When you belong to the military of a wealthy nation state, there are many options to solve problems. Green Berets are taught to fight on the cheap, using what is available locally. This makes things a lot more interesting. There is a story I like to tell about a repair man that embodies the mindset and […]
When you belong to the military of a wealthy nation state, there are many options to solve problems. Green Berets are taught to fight on the cheap, using what is available locally. This makes things a lot more interesting.
There is a story I like to tell about a repair man that embodies the mindset and skill of a Green Beret. One day, the big office remote printer broke down, and a repair service was called in. Thirty minutes later, a guy with a bow tie and a briefcase full of tools shows up. He turns on the machine, checks the settings, and makes a few measurements with a ruler. He then pulls out a small hammer and wacks the side of the printer.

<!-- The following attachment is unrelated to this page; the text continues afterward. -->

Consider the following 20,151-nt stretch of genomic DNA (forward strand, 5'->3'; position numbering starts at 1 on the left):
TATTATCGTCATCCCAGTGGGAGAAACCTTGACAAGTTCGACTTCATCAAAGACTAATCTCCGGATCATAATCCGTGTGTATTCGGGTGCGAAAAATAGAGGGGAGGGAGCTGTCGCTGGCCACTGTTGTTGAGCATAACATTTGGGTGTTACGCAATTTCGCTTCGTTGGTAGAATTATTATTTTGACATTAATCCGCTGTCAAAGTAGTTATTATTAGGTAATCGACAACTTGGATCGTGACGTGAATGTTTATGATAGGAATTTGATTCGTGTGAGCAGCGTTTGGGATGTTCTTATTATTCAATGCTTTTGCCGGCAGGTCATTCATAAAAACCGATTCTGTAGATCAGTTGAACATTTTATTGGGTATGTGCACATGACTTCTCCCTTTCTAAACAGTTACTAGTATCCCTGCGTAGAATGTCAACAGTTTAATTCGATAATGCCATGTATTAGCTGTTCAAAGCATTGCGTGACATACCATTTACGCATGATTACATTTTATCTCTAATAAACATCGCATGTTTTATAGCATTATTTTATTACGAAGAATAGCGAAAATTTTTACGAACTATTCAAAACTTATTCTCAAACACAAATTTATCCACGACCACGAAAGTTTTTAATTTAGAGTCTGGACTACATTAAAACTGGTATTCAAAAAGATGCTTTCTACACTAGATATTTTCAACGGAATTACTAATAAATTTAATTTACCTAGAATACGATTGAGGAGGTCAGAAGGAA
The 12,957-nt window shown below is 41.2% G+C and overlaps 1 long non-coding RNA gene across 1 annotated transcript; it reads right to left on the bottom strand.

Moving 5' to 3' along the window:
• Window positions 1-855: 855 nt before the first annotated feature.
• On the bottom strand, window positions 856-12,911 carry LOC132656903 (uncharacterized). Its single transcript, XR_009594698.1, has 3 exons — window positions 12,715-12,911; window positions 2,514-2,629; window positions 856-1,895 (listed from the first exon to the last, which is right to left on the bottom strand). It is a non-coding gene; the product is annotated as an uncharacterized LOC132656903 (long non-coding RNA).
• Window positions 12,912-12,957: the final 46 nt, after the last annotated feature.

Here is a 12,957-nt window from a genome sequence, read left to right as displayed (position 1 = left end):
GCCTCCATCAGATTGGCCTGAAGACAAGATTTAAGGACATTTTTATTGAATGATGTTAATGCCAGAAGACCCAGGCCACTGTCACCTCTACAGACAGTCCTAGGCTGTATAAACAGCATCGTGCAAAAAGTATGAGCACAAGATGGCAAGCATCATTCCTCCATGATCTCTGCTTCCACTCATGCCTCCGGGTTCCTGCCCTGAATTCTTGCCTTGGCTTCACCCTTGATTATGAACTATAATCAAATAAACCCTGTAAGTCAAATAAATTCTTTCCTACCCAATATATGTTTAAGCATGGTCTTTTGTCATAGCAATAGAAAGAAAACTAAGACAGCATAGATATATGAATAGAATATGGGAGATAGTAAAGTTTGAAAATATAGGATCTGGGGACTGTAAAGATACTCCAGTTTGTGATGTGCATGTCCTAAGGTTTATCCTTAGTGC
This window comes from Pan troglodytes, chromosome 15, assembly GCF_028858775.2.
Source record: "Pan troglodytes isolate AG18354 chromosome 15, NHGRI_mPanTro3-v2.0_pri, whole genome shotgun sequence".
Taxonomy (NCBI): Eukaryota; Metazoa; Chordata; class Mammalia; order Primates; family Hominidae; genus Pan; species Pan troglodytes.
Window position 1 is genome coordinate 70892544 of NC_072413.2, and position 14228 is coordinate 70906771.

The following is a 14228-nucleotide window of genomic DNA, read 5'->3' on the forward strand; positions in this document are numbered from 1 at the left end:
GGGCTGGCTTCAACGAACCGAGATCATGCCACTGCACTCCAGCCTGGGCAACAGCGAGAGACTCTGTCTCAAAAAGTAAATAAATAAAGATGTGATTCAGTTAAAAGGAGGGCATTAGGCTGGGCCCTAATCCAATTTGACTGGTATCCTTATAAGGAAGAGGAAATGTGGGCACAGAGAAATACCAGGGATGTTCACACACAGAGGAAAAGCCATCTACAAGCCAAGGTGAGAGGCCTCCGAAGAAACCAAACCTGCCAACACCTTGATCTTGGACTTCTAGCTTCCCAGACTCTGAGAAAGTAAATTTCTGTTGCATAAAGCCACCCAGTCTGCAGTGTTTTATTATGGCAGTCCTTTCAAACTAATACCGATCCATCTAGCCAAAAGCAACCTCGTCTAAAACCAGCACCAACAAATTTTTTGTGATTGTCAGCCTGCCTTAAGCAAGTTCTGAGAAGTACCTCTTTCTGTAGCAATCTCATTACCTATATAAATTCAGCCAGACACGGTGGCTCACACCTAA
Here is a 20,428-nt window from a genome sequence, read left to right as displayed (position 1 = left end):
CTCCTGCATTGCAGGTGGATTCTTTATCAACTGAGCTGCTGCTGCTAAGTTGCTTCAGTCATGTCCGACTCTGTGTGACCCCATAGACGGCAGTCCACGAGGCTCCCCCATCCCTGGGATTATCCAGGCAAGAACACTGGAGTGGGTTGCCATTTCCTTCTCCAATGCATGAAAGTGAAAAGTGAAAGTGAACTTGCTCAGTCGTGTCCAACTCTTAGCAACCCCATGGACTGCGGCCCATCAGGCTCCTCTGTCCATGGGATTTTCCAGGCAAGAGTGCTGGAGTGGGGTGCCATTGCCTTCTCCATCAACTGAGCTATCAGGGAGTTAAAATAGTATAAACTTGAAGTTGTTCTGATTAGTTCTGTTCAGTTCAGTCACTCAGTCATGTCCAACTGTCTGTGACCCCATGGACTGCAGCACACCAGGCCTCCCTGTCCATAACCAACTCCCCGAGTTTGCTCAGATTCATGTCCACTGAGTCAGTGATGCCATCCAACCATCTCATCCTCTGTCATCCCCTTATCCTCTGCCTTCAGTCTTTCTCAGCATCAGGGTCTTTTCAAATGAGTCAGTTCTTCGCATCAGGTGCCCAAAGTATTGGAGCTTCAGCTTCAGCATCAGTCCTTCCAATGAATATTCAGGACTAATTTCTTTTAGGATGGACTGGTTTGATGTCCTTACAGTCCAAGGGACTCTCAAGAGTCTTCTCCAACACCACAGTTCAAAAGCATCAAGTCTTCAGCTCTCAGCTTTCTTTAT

Immediately, it whirs to life and starts spitting out pages. As the office manager stares in slack-jawed amazement, the repair guy writes out a bill for $500.50 and hands it to him. The manager says, “Hey, wait just a minute. How can you charge me $500 when all you did was walk in and hit my printer with a hammer?” The repairman smiles and says, “I only charged you 50 cents for the hammer strike; the $500 was for knowing where to hit it.” Green Berets know where to hit, and in this article, I am going to tell you how they do it.
Trained to operate in denied areas, Green Berets are forced to conserve resources. After watching 14 years of video where guided weapons fall from the sky to blow up terrorists, it is natural to assume that the hammer is our primary tool and every problem is a nail. In a denied area, U.S. air support may not be an option due to time constraints (a fleeting target vulnerable in a short time window), political considerations (if we want to be friends, we aren’t going to openly drop bombs in your country), or deniability (maybe we want to tie the victim to a false source of the attack). While dropping a JDAM or unleashing a Ranger battalion certainly makes a point, it is not always our best move.